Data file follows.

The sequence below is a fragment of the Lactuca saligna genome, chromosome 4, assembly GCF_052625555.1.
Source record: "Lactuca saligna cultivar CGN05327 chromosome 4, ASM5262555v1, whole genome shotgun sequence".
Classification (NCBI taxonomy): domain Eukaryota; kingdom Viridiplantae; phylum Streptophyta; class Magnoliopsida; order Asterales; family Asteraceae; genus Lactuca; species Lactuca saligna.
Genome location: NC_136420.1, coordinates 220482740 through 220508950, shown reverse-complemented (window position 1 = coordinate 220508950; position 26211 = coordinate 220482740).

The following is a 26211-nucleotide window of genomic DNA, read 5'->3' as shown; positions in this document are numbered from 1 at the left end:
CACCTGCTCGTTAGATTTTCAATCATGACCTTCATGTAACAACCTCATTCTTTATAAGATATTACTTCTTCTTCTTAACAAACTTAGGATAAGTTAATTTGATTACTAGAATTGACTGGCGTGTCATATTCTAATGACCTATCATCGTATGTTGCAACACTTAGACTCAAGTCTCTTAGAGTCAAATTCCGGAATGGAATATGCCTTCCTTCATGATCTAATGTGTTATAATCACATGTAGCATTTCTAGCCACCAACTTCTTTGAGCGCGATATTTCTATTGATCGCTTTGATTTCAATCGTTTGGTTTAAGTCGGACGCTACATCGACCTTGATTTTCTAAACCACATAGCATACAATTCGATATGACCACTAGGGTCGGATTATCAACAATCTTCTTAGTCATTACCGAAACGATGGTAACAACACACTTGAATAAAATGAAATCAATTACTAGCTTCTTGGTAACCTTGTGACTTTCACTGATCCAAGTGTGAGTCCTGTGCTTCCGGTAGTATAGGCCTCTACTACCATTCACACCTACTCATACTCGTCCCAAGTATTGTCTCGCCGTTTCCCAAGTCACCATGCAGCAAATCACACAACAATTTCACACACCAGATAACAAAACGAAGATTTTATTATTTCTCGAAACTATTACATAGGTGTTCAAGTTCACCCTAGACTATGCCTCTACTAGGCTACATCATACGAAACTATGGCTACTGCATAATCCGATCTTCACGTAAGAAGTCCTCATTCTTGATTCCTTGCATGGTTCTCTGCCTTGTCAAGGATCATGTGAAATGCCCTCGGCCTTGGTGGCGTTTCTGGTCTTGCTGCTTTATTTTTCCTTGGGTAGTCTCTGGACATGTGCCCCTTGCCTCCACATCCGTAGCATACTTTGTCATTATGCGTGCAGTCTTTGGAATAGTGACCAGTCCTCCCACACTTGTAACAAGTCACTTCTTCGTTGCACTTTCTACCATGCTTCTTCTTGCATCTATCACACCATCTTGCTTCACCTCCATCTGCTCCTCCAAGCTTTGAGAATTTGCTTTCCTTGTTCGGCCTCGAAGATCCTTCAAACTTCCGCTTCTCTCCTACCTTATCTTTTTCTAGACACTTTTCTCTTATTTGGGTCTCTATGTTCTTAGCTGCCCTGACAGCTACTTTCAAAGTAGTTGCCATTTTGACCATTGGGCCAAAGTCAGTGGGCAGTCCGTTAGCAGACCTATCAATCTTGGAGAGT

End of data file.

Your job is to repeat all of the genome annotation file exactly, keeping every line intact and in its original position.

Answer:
The sequence below is a fragment of the Lactuca saligna genome, chromosome 4, assembly GCF_052625555.1.
Source record: "Lactuca saligna cultivar CGN05327 chromosome 4, ASM5262555v1, whole genome shotgun sequence".
Classification (NCBI taxonomy): domain Eukaryota; kingdom Viridiplantae; phylum Streptophyta; class Magnoliopsida; order Asterales; family Asteraceae; genus Lactuca; species Lactuca saligna.
Genome location: NC_136420.1, coordinates 220482740 through 220508950, shown reverse-complemented (window position 1 = coordinate 220508950; position 26211 = coordinate 220482740).

The following is a 26211-nucleotide window of genomic DNA, read 5'->3' as shown; positions in this document are numbered from 1 at the left end:
CACCTGCTCGTTAGATTTTCAATCATGACCTTCATGTAACAACCTCATTCTTTATAAGATATTACTTCTTCTTCTTAACAAACTTAGGATAAGTTAATTTGATTACTAGAATTGACTGGCGTGTCATATTCTAATGACCTATCATCGTATGTTGCAACACTTAGACTCAAGTCTCTTAGAGTCAAATTCCGGAATGGAATATGCCTTCCTTCATGATCTAATGTGTTATAATCACATGTAGCATTTCTAGCCACCAACTTCTTTGAGCGCGATATTTCTATTGATCGCTTTGATTTCAATCGTTTGGTTTAAGTCGGACGCTACATCGACCTTGATTTTCTAAACCACATAGCATACAATTCGATATGACCACTAGGGTCGGATTATCAACAATCTTCTTAGTCATTACCGAAACGATGGTAACAACACACTTGAATAAAATGAAATCAATTACTAGCTTCTTGGTAACCTTGTGACTTTCACTGATCCAAGTGTGAGTCCTGTGCTTCCGGTAGTATAGGCCTCTACTACCATTCACACCTACTCATACTCGTCCCAAGTATTGTCTCGCCGTTTCCCAAGTCACCATGCAGCAAATCACACAACAATTTCACACACCAGATAACAAAACGAAGATTTTATTATTTCTCGAAACTATTACATAGGTGTTCAAGTTCACCCTAGACTATGCCTCTACTAGGCTACATCATACGAAACTATGGCTACTGCATAATCCGATCTTCACGTAAGAAGTCCTCATTCTTGATTCCTTGCATGGTTCTCTGCCTTGTCAAGGATCATGTGAAATGCCCTCGGCCTTGGTGGCGTTTCTGGTCTTGCTGCTTTATTTTTCCTTGGGTAGTCTCTGGACATGTGCCCCTTGCCTCCACATCCGTAGCATACTTTGTCATTATGCGTGCAGTCTTTGGAATAGTGACCAGTCCTCCCACACTTGTAACAAGTCACTTCTTCGTTGCACTTTCTACCATGCTTCTTCTTGCATCTATCACACCATCTTGCTTCACCTCCATCTGCTCCTCCAAGCTTTGAGAATTTGCTTTCCTTGTTCGGCCTCGAAGATCCTTCAAACTTCCGCTTCTCTCCTACCTTATCTTTTTCTAGACACTTTTCTCTTATTTGGGTCTCTATGTTCTTAGCTGCCCTGACAGCTACTTTCAAAGTAGTTGCCATTTTGACCATTGGGCCAAAGTCAGTGGGCAGTCCGTTAGCAGACCTATCAATCTTGGAGAGT